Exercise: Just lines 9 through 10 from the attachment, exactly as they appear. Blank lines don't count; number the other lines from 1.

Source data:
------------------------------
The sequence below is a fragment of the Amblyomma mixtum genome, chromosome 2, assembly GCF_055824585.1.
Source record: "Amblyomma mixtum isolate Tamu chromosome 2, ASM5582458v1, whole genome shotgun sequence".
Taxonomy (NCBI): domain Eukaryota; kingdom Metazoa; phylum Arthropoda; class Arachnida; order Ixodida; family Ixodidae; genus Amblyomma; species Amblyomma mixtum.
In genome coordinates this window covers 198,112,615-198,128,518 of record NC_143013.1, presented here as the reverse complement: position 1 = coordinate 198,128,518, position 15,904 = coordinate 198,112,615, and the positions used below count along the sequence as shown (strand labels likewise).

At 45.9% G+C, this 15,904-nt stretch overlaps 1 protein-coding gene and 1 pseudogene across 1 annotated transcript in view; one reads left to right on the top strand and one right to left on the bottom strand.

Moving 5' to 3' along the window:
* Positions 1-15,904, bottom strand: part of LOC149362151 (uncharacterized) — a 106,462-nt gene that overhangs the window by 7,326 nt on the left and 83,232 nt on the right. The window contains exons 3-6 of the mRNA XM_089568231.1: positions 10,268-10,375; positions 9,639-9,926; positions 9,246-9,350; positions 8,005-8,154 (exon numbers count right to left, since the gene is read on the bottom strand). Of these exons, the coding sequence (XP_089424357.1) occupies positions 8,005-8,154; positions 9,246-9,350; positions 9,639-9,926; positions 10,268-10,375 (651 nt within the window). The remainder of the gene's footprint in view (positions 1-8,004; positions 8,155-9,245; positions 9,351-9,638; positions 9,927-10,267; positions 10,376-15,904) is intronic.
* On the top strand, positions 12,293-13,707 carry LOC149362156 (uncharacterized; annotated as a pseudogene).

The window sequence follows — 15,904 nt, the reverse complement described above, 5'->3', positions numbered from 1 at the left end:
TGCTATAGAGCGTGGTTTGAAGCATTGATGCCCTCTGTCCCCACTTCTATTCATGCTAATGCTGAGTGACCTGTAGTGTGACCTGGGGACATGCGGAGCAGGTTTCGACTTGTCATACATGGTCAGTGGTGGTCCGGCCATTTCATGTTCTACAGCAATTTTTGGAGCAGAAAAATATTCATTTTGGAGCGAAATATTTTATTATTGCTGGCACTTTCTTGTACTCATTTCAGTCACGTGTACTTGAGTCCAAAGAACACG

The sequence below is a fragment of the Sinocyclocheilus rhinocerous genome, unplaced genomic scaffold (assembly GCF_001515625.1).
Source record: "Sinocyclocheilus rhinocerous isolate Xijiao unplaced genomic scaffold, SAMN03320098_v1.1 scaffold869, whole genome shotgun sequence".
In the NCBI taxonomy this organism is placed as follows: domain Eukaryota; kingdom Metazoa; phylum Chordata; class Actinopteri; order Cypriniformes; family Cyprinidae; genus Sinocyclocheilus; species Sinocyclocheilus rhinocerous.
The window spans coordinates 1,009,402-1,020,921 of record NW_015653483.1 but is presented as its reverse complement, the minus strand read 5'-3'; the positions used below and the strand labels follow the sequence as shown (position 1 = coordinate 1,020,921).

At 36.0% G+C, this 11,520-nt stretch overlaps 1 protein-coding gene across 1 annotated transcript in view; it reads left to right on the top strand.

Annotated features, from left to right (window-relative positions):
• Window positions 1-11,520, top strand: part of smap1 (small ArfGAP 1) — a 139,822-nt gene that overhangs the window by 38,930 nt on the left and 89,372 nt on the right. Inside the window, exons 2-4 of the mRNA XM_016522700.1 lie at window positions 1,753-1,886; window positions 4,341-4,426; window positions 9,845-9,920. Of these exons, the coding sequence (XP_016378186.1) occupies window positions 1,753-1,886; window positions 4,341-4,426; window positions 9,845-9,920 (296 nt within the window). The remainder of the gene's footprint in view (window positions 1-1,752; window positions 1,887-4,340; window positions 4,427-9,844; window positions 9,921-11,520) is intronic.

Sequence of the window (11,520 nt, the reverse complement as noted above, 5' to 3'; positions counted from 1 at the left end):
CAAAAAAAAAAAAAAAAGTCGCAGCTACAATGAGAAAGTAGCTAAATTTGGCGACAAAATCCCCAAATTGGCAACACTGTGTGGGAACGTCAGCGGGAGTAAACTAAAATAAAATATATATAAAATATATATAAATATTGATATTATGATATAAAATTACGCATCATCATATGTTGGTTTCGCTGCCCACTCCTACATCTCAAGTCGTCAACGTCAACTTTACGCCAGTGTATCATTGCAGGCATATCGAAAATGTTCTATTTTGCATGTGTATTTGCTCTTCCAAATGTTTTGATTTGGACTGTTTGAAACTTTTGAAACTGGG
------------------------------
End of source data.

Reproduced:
The window sequence follows — 15,904 nt, the reverse complement described above, 5'->3', positions numbered from 1 at the left end:
TGCTATAGAGCGTGGTTTGAAGCATTGATGCCCTCTGTCCCCACTTCTATTCATGCTAATGCTGAGTGACCTGTAGTGTGACCTGGGGACATGCGGAGCAGGTTTCGACTTGTCATACATGGTCAGTGGTGGTCCGGCCATTTCATGTTCTACAGCAATTTTTGGAGCAGAAAAATATTCATTTTGGAGCGAAATATTTTATTATTGCTGGCACTTTCTTGTACTCATTTCAGTCACGTGTACTTGAGTCCAAAGAACACG